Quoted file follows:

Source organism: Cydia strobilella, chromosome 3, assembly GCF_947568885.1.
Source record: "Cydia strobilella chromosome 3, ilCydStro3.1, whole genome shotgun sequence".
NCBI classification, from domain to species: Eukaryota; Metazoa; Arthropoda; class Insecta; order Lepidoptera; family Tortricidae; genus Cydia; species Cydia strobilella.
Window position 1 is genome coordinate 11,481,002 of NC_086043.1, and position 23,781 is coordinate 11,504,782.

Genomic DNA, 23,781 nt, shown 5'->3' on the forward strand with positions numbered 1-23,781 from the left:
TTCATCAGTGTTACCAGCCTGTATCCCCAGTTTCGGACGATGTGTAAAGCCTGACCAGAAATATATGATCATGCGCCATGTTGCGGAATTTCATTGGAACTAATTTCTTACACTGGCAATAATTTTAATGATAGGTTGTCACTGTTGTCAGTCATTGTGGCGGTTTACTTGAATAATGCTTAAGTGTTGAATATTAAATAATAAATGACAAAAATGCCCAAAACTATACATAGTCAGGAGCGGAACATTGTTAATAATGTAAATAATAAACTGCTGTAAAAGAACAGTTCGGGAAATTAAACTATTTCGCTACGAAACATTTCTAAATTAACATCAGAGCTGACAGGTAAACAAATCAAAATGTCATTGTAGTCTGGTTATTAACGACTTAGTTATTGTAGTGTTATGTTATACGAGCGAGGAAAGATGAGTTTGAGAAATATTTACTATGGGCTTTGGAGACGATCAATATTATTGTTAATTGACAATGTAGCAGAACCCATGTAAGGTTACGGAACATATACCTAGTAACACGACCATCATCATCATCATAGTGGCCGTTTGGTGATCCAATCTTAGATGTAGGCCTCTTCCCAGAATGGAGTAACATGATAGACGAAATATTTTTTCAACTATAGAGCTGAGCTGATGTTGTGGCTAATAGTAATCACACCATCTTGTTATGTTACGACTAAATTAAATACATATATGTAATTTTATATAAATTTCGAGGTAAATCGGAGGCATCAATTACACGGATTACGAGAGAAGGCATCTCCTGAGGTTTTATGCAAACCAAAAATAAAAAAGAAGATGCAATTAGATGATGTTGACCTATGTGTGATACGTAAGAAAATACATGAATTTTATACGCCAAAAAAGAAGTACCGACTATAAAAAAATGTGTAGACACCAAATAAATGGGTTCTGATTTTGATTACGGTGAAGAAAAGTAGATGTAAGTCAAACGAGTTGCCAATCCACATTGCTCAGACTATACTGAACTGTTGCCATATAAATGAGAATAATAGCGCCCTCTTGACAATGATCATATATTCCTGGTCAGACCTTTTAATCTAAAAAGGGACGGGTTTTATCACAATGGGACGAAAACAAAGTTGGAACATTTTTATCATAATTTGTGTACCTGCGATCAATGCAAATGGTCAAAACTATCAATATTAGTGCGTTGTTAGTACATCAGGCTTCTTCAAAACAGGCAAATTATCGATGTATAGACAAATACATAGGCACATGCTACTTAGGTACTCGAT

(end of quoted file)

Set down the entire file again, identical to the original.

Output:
Source organism: Cydia strobilella, chromosome 3, assembly GCF_947568885.1.
Source record: "Cydia strobilella chromosome 3, ilCydStro3.1, whole genome shotgun sequence".
NCBI classification, from domain to species: Eukaryota; Metazoa; Arthropoda; class Insecta; order Lepidoptera; family Tortricidae; genus Cydia; species Cydia strobilella.
Window position 1 is genome coordinate 11,481,002 of NC_086043.1, and position 23,781 is coordinate 11,504,782.

Genomic DNA, 23,781 nt, shown 5'->3' on the forward strand with positions numbered 1-23,781 from the left:
TTCATCAGTGTTACCAGCCTGTATCCCCAGTTTCGGACGATGTGTAAAGCCTGACCAGAAATATATGATCATGCGCCATGTTGCGGAATTTCATTGGAACTAATTTCTTACACTGGCAATAATTTTAATGATAGGTTGTCACTGTTGTCAGTCATTGTGGCGGTTTACTTGAATAATGCTTAAGTGTTGAATATTAAATAATAAATGACAAAAATGCCCAAAACTATACATAGTCAGGAGCGGAACATTGTTAATAATGTAAATAATAAACTGCTGTAAAAGAACAGTTCGGGAAATTAAACTATTTCGCTACGAAACATTTCTAAATTAACATCAGAGCTGACAGGTAAACAAATCAAAATGTCATTGTAGTCTGGTTATTAACGACTTAGTTATTGTAGTGTTATGTTATACGAGCGAGGAAAGATGAGTTTGAGAAATATTTACTATGGGCTTTGGAGACGATCAATATTATTGTTAATTGACAATGTAGCAGAACCCATGTAAGGTTACGGAACATATACCTAGTAACACGACCATCATCATCATCATAGTGGCCGTTTGGTGATCCAATCTTAGATGTAGGCCTCTTCCCAGAATGGAGTAACATGATAGACGAAATATTTTTTCAACTATAGAGCTGAGCTGATGTTGTGGCTAATAGTAATCACACCATCTTGTTATGTTACGACTAAATTAAATACATATATGTAATTTTATATAAATTTCGAGGTAAATCGGAGGCATCAATTACACGGATTACGAGAGAAGGCATCTCCTGAGGTTTTATGCAAACCAAAAATAAAAAAGAAGATGCAATTAGATGATGTTGACCTATGTGTGATACGTAAGAAAATACATGAATTTTATACGCCAAAAAAGAAGTACCGACTATAAAAAAATGTGTAGACACCAAATAAATGGGTTCTGATTTTGATTACGGTGAAGAAAAGTAGATGTAAGTCAAACGAGTTGCCAATCCACATTGCTCAGACTATACTGAACTGTTGCCATATAAATGAGAATAATAGCGCCCTCTTGACAATGATCATATATTCCTGGTCAGACCTTTTAATCTAAAAAGGGACGGGTTTTATCACAATGGGACGAAAACAAAGTTGGAACATTTTTATCATAATTTGTGTACCTGCGATCAATGCAAATGGTCAAAACTATCAATATTAGTGCGTTGTTAGTACATCAGGCTTCTTCAAAACAGGCAAATTATCGATGTATAGACAAATACATAGGCACATGCTACTTAGGTACTCGAT